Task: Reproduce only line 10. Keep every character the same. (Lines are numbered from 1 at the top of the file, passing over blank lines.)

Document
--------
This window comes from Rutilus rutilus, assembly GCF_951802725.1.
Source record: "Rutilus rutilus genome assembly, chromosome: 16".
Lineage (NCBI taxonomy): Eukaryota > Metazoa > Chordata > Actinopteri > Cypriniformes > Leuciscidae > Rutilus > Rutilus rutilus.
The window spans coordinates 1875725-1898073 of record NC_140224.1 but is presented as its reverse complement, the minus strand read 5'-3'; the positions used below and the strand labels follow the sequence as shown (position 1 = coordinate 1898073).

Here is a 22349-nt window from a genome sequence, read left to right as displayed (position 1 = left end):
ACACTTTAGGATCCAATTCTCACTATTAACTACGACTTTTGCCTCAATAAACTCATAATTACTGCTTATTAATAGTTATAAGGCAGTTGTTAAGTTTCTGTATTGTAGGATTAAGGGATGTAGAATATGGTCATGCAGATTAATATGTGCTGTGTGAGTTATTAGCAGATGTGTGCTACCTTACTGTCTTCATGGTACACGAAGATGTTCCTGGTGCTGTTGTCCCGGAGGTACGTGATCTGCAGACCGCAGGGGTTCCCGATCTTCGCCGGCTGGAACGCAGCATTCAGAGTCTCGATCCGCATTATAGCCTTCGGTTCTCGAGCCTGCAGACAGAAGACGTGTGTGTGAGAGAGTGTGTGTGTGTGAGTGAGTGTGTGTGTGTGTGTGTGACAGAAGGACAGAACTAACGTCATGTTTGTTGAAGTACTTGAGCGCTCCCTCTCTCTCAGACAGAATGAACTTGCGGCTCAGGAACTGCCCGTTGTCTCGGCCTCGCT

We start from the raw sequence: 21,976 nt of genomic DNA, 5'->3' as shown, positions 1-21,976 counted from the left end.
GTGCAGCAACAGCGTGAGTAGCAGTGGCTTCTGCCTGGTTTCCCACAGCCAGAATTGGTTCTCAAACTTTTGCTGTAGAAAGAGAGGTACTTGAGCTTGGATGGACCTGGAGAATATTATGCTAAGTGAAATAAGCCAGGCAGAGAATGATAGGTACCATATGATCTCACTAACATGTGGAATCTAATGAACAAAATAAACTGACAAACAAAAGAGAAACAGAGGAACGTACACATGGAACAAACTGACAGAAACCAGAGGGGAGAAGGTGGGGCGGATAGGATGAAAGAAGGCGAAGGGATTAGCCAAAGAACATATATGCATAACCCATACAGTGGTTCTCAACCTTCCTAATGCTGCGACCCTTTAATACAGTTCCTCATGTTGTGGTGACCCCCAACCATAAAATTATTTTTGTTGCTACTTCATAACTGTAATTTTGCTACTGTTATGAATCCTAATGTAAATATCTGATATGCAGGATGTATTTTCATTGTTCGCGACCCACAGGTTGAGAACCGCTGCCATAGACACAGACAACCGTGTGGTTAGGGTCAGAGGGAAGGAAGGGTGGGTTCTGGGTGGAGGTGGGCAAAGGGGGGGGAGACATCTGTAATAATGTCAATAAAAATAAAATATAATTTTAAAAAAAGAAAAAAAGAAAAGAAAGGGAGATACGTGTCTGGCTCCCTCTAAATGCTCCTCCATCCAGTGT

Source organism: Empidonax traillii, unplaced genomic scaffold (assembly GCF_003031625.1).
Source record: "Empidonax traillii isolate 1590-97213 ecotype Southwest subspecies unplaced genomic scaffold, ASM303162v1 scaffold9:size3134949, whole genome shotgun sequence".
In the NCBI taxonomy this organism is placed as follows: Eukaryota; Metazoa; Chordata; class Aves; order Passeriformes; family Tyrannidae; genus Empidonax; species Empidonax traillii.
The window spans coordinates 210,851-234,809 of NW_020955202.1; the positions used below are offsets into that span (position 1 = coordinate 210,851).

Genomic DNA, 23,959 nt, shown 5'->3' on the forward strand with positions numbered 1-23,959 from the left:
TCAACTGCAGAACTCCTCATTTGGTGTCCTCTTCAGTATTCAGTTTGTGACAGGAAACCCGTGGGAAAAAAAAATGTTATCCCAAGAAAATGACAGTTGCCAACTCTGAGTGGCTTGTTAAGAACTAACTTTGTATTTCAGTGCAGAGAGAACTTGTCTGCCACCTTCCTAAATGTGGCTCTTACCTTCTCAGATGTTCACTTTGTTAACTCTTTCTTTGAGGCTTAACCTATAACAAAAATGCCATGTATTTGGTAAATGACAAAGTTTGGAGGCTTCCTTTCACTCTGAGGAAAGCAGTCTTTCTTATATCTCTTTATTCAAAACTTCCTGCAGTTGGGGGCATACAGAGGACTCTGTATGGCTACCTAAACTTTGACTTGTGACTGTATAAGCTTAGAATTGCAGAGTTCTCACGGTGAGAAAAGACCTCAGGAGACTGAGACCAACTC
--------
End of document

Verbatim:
Source record: "Empidonax traillii isolate 1590-97213 ecotype Southwest subspecies unplaced genomic scaffold, ASM303162v1 scaffold9:size3134949, whole genome shotgun sequence".